At the age of 18, Shaquille Roberts has created history as the first Trinidadian and the first in the Caribbean to bear the Olympic torch in London.
Roberts, a student of Toco Secondary School and an athlete, will run a mile with the torch on June 28.
In an interview at his school yesterday Roberts said he was nervous, but excited. In addition he noted that running a mile was like warming up. Roberts was not ashamed to admit that as soon as he arrives in the London airport, he will cry.
“I will cry because it is an amazing achievement to be in London carrying the torch and representing my country. I will also cry again when I get the chance to meet some of the athletes who will be participating in the Olympics,” he said.
Roberts was chosen out of more than 200 children participating in London’s 2012 international sports legacy programme, International Inspiration.
International Inspiration was developed as a result of the commitment made by the London Bid team in Singapore in 2005 to “reach young people all around the world, and connect them to the Inspirational power of the Games, so they are inspired to choose sport”.
He said he was first chosen together with four others to be interviewed at the British Embassy. He was later notified by email that he was chosen to bear the torch. His parents and teachers were thrilled.
“Everyone was so excited, I could not believe that I got chosen. It was almost unbelievable, but here I am soon to be an Olympic torch-bearer,” he declared.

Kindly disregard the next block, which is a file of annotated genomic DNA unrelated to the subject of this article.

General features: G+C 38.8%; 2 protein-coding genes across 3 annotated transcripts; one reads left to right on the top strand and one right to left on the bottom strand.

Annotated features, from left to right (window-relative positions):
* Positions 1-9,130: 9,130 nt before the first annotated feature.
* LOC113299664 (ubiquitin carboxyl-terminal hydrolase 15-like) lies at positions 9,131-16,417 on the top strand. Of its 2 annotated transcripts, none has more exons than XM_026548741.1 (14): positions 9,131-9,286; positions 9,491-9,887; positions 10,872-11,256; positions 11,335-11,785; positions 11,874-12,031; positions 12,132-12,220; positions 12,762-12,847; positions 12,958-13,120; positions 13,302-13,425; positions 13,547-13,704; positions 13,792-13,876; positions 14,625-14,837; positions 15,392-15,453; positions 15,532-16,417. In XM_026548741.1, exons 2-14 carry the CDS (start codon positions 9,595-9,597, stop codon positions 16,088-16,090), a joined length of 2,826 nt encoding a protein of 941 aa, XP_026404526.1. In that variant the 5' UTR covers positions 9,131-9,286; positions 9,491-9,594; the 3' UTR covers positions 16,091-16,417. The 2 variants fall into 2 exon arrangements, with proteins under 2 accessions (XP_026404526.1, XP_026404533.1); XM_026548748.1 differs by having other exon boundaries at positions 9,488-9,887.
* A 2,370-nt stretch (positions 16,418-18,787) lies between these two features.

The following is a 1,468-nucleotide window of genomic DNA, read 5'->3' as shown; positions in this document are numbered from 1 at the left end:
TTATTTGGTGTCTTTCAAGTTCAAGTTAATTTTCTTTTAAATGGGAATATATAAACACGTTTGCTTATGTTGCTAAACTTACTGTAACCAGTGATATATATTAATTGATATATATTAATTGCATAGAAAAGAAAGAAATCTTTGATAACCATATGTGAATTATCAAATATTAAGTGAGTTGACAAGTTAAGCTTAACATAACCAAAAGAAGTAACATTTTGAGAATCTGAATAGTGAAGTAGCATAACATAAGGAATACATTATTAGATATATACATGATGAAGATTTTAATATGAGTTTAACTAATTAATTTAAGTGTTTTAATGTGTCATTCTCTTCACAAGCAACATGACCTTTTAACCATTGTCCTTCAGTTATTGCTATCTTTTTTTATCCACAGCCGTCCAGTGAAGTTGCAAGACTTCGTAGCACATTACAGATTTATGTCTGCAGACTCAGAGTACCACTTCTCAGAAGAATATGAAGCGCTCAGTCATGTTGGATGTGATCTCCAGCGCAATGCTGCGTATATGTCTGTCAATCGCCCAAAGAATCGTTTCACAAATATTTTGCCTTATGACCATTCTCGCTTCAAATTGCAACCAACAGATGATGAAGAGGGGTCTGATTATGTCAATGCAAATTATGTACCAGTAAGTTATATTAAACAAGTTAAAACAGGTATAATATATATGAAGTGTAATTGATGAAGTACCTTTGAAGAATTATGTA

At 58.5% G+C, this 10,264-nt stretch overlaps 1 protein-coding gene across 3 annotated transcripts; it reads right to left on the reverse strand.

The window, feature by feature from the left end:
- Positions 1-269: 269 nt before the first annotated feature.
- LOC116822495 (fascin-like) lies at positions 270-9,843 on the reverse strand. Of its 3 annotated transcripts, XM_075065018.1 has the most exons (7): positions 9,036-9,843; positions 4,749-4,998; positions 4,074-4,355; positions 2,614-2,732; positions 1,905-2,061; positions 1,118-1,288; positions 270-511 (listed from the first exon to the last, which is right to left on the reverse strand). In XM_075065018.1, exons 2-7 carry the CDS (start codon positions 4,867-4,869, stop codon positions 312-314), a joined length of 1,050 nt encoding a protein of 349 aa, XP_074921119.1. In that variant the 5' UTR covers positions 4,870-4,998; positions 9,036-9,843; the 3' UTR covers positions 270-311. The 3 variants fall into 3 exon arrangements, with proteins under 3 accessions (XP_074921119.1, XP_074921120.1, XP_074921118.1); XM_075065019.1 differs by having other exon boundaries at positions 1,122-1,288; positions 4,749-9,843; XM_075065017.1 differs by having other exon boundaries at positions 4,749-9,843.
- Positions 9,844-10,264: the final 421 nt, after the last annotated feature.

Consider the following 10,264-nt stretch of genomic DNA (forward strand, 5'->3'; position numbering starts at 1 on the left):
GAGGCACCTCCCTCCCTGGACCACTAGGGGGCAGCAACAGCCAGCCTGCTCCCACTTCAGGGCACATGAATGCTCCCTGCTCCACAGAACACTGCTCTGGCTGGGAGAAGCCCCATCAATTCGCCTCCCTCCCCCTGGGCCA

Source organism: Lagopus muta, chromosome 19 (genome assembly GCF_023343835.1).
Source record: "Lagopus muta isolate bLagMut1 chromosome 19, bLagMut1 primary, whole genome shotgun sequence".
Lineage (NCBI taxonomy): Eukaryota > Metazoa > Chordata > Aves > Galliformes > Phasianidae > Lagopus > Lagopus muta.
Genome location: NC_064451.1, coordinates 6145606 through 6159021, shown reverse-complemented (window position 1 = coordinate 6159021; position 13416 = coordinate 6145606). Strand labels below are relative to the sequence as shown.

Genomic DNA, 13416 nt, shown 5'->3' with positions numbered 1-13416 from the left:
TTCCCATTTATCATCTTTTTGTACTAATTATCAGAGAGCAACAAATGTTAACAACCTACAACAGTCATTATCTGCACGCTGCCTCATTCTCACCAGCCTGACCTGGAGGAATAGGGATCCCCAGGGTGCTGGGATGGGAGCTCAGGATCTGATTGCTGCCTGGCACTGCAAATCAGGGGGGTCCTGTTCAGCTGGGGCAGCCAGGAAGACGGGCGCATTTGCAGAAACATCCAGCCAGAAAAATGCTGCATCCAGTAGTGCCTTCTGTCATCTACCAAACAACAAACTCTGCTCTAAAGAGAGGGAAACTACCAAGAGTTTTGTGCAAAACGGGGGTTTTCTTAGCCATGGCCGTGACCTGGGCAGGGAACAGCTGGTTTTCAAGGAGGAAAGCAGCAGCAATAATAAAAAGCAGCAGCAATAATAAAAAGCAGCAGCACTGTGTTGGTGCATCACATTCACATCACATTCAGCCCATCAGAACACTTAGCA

Roberts, a long distance runner and a member of the Toco Track and Field Club, said his dream was to represent Trinidad and Tobago at the Olympics in 2016. “It is something I am aiming for since I would love to represent my country doing something that I love,” he said.
He said he got into track and field after seeing members of his family perform well in athletics, and he wanted to do the same. “I also got a lot of encouragement from my parents as they said I was meant for something great,” he said.
As part of his routine, Roberts trains daily for six hours. Three hours in the morning, and three hours in the afternoon. This includes running seven to eight miles daily, and swimming three miles in the sea.
Roberts, a Form Four student said he had no problem balancing his school work with athletics. “When it is time for work, I dedicate time to work. When it is time for training I dedicate my time to training,” he declared.
In addition to track and field, Roberts is also involved in Dragon Boat Racing. He is a member of the under 18-National Dragon Boat Team. He accompanied the team to a regatta in Miami, where they won seven medals.
Roberts said he does not allow any distractions to deter him from focussing on training, and his school work. He also tries to encourage other young people to follow in his footsteps. “There are so many young people who like to lime on the corner, and I always try to get them to train with me. It makes no sense to lime all the time. Some of them say they wish they were like me, but they never follow through with it,” he said.
Roberts, who is an only child, said he hopes he will be able to provide for his parents like they did and continue to still do for him.
“They give me so much, and they are always encouraging me to be better, and do better, I hope I could return the favour soon,” he said.
He said he hopes when other young people see what he has achieved with hard work and determination, they will be inspired.